2. Optherion Licenses Worldwide Rights to Develop Age-Related Macular Degeneration Diagnostics Based on Chromosome 10 Genetic Variations
3. Herceptin helps women with multiple chromosomes containing HER2 gene, study finds
4. Chromosome Abnormalities Raise Risk for Autism
5. Missing Chromosome Improves Response to Brain Tumor Treatment
6. Penn researchers identify first sex chromosome gene involved in meiosis and male infertility
7. Research shines spotlight on a key player in the dance of chromosomes
8. Pot bellies linked to early signs of cardiovascular disease
9. Diet high in meat, fat and refined grains linked to risk for colon cancer recurrence, death
10. Immune deficiency linked to a type of eye cancer
11. Drop in breast cancer incidence linked to hormone use, not mammograms
Post Your Comments:
Related Image:
Chromosome Linked to Diabetics' Heart  Risks
(Date:10/13/2015)... , ... October 13, 2015 , ... ... companies in the United States, today announced the release of its limited edition ... new Cranberry Cocktail Agua Fresca. All feature the unique flavor combinations and delicious ...
(Date:10/13/2015)... ... October 13, 2015 , ... ... announced today their sponsorship of the Microsoft Dynamics AXUG, GPUG and NAVUG Summits ... GPUG Summit and NAVUG Summit are independent user conferences designed and led by ...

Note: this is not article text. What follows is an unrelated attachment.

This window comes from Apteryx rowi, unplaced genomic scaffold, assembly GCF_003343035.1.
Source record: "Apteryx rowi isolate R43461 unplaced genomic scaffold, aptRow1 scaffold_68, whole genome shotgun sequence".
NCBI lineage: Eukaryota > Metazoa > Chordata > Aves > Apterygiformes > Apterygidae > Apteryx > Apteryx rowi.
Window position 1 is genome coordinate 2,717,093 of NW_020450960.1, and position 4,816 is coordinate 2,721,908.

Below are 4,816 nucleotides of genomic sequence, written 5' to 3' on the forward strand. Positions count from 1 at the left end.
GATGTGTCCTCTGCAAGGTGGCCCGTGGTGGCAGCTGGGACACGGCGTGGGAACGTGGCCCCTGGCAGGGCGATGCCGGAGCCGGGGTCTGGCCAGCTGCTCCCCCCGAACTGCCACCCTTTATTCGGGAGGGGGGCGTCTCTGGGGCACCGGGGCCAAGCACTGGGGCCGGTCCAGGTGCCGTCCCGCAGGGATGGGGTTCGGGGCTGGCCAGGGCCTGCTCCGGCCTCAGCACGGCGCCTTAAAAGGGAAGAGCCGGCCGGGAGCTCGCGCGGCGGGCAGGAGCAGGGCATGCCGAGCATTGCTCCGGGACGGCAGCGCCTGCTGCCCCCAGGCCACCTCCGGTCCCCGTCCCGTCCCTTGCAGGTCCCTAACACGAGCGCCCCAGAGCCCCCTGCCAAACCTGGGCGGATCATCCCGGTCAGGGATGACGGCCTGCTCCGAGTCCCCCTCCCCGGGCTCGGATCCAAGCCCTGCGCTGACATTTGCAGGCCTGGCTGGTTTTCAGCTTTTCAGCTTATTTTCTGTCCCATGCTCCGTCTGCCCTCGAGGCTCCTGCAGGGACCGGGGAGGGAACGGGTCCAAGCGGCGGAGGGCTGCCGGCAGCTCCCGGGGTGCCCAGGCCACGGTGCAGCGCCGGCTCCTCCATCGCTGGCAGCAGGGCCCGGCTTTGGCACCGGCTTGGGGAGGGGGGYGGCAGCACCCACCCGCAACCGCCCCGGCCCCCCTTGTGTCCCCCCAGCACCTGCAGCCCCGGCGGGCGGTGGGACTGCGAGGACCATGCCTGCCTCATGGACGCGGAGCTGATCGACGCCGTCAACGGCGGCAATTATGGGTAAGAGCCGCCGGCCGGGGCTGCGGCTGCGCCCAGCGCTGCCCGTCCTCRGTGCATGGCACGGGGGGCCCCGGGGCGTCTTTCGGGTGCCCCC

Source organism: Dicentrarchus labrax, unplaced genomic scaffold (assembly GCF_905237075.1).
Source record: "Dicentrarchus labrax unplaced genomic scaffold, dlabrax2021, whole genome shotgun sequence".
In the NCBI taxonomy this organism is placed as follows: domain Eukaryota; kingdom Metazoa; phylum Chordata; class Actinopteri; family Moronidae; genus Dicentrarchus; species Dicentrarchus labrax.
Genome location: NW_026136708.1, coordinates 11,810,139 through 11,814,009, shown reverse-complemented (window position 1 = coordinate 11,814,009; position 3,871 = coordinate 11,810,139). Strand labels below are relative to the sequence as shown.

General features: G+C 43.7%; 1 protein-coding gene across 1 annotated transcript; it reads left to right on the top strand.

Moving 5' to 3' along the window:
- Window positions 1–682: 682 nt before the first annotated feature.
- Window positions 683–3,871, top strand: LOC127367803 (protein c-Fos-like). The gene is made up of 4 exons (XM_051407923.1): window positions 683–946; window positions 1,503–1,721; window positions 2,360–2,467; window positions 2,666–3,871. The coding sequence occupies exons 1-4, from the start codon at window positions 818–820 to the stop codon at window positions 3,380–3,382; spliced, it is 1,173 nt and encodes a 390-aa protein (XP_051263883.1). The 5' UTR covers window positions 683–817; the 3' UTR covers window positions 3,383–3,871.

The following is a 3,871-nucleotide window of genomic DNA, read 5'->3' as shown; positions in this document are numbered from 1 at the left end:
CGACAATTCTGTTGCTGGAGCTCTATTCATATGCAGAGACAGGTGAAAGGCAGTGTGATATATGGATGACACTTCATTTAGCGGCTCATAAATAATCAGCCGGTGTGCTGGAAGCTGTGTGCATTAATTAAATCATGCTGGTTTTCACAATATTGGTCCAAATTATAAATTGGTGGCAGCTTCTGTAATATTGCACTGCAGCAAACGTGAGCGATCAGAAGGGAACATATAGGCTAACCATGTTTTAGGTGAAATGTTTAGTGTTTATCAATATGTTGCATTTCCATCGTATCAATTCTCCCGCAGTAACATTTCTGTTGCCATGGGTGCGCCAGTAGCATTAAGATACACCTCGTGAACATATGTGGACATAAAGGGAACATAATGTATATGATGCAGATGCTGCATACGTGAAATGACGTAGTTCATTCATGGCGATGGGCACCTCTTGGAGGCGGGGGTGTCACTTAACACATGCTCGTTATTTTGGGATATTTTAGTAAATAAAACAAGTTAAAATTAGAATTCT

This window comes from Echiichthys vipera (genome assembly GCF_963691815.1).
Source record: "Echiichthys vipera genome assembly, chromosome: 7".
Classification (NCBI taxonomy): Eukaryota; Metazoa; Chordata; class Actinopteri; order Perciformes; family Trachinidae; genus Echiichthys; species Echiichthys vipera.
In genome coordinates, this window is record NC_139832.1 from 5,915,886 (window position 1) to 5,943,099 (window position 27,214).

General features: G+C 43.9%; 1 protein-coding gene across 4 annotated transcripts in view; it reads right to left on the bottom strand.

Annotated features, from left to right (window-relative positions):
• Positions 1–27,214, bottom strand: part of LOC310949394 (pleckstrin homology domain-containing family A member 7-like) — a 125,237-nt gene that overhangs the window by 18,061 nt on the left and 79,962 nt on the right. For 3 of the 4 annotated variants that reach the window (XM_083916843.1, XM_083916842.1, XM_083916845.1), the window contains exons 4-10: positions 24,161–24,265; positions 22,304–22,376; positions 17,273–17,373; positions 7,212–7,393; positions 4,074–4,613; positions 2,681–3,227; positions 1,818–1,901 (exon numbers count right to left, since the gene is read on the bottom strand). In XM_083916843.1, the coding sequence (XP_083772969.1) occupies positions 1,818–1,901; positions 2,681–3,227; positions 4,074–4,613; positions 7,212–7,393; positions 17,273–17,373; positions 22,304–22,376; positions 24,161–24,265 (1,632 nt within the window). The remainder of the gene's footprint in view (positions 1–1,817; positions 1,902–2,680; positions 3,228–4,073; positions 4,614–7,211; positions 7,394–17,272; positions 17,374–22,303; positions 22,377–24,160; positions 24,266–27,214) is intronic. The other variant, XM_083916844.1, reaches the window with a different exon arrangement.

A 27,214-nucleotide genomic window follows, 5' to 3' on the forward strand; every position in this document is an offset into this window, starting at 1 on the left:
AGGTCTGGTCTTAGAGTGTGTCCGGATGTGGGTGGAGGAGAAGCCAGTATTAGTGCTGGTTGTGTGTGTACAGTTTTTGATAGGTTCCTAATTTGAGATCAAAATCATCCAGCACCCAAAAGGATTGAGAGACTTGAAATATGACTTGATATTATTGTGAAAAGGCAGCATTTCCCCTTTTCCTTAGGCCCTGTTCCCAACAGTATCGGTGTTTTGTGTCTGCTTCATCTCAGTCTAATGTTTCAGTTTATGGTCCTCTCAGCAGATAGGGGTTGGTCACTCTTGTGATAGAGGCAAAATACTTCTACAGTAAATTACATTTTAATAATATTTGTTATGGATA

(Date:10/13/2015)... ... October 13, 2015 , ... Dr. Poneh Ghasri, dentist ... on September 18, 2015. The research, which was conducted at the Dental Institute at ... colleagues, show connections between stress during pregnancy and future dental health in the child. ...
(Date:10/13/2015)... ... ... Protein is essential to good health. You need it to make the bricks ... does the average man need in order to stay healthy? , The answer ... Harvard Men's Health Watch . Most Americans get about 15% of their calories ...
(Date:10/13/2015)... ... October 13, 2015 , ... Georgia Partnership ... in communities throughout Georgia, along with affiliate organizations, Alabama Partnership for Telehalth (ATP) ... telehealth summits for Fall 2015. , Each of the three conferences share ...
Breaking Medicine News(10 mins):
(Date:10/13/2015)... DIEGO , October 13, 2015 ... today announced the appointment of Harry Lander , PhD ... the Company,s Chairman & CEO David Koos as ... small molecule and immuno-oncological therapeutics. --> Regen ... the appointment of Harry Lander , PhD as its ...
(Date:10/13/2015)...  Yesterday Congresswoman Renee Ellmers (R-NC-02) visited ... located in Holly Springs, NC . ... ® (Influenza Vaccine) using cell-culture technology, a state-of-the-art production ... is not reliant on chicken eggs. 1,2 On ... business of Novartis AG in the US, which for ...
(Date:10/12/2015)... 12, 2015 Given the intricacy of ... challenging to deliver an ophthalmic drug effectively to a specific ... successful ocular drug delivery. These include dilution of a drug ... of conjunctiva and drug permeation issues with respect to the ... topical eye drops, is lost due to the aforementioned barriers. ...
Breaking Medicine Technology: